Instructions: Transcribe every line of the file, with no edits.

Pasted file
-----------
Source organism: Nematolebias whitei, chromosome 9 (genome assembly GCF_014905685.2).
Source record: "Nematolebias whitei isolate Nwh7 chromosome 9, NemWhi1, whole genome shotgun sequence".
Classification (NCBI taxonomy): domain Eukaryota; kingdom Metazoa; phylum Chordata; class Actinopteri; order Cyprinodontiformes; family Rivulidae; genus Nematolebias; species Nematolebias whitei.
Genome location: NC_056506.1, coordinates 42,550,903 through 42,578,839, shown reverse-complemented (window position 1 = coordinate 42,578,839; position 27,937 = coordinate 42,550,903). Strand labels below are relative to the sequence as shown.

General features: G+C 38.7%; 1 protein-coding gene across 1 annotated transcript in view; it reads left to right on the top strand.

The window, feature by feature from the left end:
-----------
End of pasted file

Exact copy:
Source organism: Nematolebias whitei, chromosome 9 (genome assembly GCF_014905685.2).
Source record: "Nematolebias whitei isolate Nwh7 chromosome 9, NemWhi1, whole genome shotgun sequence".
Classification (NCBI taxonomy): domain Eukaryota; kingdom Metazoa; phylum Chordata; class Actinopteri; order Cyprinodontiformes; family Rivulidae; genus Nematolebias; species Nematolebias whitei.
Genome location: NC_056506.1, coordinates 42,550,903 through 42,578,839, shown reverse-complemented (window position 1 = coordinate 42,578,839; position 27,937 = coordinate 42,550,903). Strand labels below are relative to the sequence as shown.

General features: G+C 38.7%; 1 protein-coding gene across 1 annotated transcript in view; it reads left to right on the top strand.

The window, feature by feature from the left end: